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A-maze-ing procedure creates scars on the heart to stop erratic heart beats

St. Charles woman’s heart would beat 180 beats per minute for hours

Troy and Beth Jones

A typical resting heart rate for an adult is 60 to 100 beats per minute. Beth Jones’ heart rate would soar to 180 beats per minute and stay that high for hours, even while just sitting on the couch. The school administrator from St. Charles was suffering from atrial fibrillation. A tag-team approach by a cardiac surgeon and a cardiac electrophysiologist at the Northwestern Medicine Bluhm Cardiovascular Institute created scars on her heart to return it to a normal rhythm.

During atrial fibrillation (Afib) the upper chambers of the heart, the atria, are not contracting normally due to irregular signals in the conduction system. Instead, the atria quiver, decreasing the amount of blood ejected from the heart with each heartbeat.

“One of the major concerns addressed when a patient is initially diagnosed with atrial fibrillation is the five-fold increased risk of stroke, particularly debilitating strokes,” said Jessica Delaney, MD, cardiac electrophysiology at Northwestern Medicine Central DuPage Hospital and Northwestern Medicine Delnor Hospital. “In addition, if a patient’s heart rate remains elevated, over time this can increase the risk for developing congestive heart failure.”

Many people with Afib never have symptoms. But others may experience a frightening mix of rapid, pounding heartbeat, along with dizziness, fatigue, trouble breathing and tightness in the chest.

“I was working out on a treadmill and my heart rate hit 236. I switched to another machine thinking it was broken, and it showed the same high heart rate,” said Jones. “I thought I was going to die right there at the fitness center.”

Jones was treated with medications, often the first line of defense in Afib. However, drugs are not a cure and some patients, like Jones, need additional treatment. Jones first underwent a catheter ablation at Northwestern Medicine Central DuPage Hospital.

During treatment, a small, flexible tube is inserted through veins in the groin, and directed to the area of the heart generating the abnormal signals. The tissue can be burned using radiofrequency or frozen with cryoablation.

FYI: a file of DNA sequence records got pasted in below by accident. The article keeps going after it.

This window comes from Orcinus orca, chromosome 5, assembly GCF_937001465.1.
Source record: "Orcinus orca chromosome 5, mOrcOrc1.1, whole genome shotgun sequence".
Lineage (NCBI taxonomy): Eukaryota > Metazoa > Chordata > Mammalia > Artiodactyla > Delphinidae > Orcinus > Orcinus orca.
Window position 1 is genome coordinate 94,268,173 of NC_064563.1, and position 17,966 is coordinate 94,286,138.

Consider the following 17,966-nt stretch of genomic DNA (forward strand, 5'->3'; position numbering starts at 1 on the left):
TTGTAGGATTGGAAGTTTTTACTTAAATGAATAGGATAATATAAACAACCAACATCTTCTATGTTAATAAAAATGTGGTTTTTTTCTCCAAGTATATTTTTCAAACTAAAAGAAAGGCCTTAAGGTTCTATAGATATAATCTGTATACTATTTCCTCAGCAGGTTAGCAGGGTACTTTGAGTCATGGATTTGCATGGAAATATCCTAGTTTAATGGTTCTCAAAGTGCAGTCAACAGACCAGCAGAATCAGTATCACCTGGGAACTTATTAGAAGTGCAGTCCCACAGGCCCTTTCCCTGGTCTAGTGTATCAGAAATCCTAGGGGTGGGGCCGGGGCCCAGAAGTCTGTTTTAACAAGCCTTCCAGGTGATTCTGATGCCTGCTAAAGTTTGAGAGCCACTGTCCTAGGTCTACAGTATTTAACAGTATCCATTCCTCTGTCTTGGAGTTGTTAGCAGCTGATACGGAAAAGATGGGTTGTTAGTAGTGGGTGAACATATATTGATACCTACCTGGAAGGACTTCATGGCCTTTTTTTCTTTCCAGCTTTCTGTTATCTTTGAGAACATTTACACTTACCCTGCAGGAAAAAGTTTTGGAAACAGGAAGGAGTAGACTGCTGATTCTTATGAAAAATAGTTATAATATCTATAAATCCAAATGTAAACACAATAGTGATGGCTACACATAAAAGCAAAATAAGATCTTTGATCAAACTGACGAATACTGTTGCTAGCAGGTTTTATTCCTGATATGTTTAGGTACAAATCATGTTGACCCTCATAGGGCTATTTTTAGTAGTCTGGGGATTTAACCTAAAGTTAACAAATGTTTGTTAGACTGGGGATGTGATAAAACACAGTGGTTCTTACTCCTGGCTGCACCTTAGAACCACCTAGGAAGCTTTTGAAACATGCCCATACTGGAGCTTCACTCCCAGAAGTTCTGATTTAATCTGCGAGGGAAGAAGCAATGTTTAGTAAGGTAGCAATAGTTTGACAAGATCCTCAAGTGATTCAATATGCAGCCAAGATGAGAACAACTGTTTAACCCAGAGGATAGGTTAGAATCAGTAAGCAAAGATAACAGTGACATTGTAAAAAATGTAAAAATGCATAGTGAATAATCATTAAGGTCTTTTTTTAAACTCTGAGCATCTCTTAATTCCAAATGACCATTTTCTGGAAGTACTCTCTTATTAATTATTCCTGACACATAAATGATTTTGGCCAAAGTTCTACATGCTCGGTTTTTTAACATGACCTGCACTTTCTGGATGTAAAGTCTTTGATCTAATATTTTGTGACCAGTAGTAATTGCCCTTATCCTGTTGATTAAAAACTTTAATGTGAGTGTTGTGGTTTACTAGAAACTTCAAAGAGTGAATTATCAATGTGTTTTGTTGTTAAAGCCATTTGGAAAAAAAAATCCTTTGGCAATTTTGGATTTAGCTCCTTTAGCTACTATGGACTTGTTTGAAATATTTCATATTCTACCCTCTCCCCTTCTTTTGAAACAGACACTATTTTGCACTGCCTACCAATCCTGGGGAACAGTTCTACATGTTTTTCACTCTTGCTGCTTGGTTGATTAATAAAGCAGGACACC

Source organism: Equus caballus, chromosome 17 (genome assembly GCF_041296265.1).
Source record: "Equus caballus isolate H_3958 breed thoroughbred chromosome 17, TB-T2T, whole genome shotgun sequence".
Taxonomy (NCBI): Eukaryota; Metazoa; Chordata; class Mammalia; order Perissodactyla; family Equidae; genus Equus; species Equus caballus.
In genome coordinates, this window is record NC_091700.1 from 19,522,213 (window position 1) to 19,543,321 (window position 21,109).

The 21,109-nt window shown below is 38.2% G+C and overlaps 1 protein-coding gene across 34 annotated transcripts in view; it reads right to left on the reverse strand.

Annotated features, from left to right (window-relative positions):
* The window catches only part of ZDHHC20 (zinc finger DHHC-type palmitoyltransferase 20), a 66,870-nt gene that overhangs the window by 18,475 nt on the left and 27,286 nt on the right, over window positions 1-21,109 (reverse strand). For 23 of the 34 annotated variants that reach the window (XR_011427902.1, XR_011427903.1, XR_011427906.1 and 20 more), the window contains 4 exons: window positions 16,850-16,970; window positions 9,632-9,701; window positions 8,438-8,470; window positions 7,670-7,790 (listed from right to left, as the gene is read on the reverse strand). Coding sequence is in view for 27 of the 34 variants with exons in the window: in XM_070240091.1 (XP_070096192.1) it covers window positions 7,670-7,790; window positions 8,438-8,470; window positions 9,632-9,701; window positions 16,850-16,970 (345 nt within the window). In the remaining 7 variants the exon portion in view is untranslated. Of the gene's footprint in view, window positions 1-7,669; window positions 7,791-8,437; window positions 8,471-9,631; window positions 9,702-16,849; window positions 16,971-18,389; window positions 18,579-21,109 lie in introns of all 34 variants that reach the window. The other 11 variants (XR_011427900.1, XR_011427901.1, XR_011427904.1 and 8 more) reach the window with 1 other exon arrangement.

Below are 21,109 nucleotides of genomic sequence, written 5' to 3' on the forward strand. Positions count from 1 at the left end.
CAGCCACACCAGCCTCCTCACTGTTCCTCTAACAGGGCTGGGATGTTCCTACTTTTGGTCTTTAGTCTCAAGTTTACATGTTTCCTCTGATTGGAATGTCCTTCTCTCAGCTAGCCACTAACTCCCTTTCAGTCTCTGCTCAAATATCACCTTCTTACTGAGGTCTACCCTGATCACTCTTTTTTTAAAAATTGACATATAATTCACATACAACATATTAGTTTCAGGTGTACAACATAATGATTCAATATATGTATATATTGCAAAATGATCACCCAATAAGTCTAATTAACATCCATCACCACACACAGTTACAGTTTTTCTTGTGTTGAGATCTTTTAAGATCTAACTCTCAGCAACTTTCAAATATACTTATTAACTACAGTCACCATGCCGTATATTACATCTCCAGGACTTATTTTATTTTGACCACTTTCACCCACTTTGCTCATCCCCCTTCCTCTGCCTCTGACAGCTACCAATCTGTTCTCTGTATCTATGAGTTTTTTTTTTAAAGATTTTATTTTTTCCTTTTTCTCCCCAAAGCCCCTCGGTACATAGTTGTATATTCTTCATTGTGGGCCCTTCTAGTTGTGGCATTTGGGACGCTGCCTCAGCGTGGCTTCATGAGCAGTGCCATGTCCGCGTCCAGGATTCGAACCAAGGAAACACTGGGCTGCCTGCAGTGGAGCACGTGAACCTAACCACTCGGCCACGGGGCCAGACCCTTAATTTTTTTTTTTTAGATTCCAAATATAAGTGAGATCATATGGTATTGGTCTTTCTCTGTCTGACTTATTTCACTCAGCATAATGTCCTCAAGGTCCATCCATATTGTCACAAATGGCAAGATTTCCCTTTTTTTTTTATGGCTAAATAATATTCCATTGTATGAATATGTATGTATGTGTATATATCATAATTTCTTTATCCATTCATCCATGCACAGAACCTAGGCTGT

“For some patients, ablation on the inside wall of the heart is not enough to control the atrial fibrillation and further ablation is needed on the outer side,” said Dr. Delaney. “The most common reasons for this are thickened heart muscle, anatomy limiting completeness of the inside ablation, or a prolonged duration of atrial fibrillation prior to the ablation.”

To fully disrupt the pathways, Jones needed the expertise of both a cardiac electrophysiologist and a cardiac surgeon.  The team at Northwestern Medicine Bluhm Cardiovascular Institute is collaborating on a “one-two punch” to eliminate her atrial fibrillation.

NMH-202402-LBP1884In November, Jones underwent a total thoracoscopic modified maze (TT-maze) procedure at Northwestern Medicine Palos Hospital. Unlike the classic maze, which is an open-heart procedure, the TT-maze is done minimally invasively through small incisions.

“We deflate one lung at a time to access the heart through three incisions on each side,” said Andrei Churyla, MD, cardiac surgeon, Northwestern Medicine Bluhm Cardiovascular Institute at Palos Hospital. “Using radiofrequency instruments, we create a special maze pattern on the surface of the heart to disrupt the irregular flow of electricity.”

The left atrial appendage, a pocket-like section in the left atrium, is also closed to reduce a common source of blood clot formation that increases stroke risk. A few months after the TT-maze, Dr. Delaney performed a catheter ablation inside the heart to complete the connection with the surface scars.

“With the minimally invasive approach, we don’t make a big incision in the chest, we avoid a heart lung machine, and patients can return to their lives much sooner,” said Dr. Churyla.

Jones says she could feel the difference immediately.

“The Afib was really depressing. I felt like I was working out for 15 hours a day. I was constantly exhausted and afraid because my father had a stroke and passed away in his 60s,” said Jones. “Dr. Delaney and Dr. Churlya gave me my life back. I’m exercising, traveling and back at work.”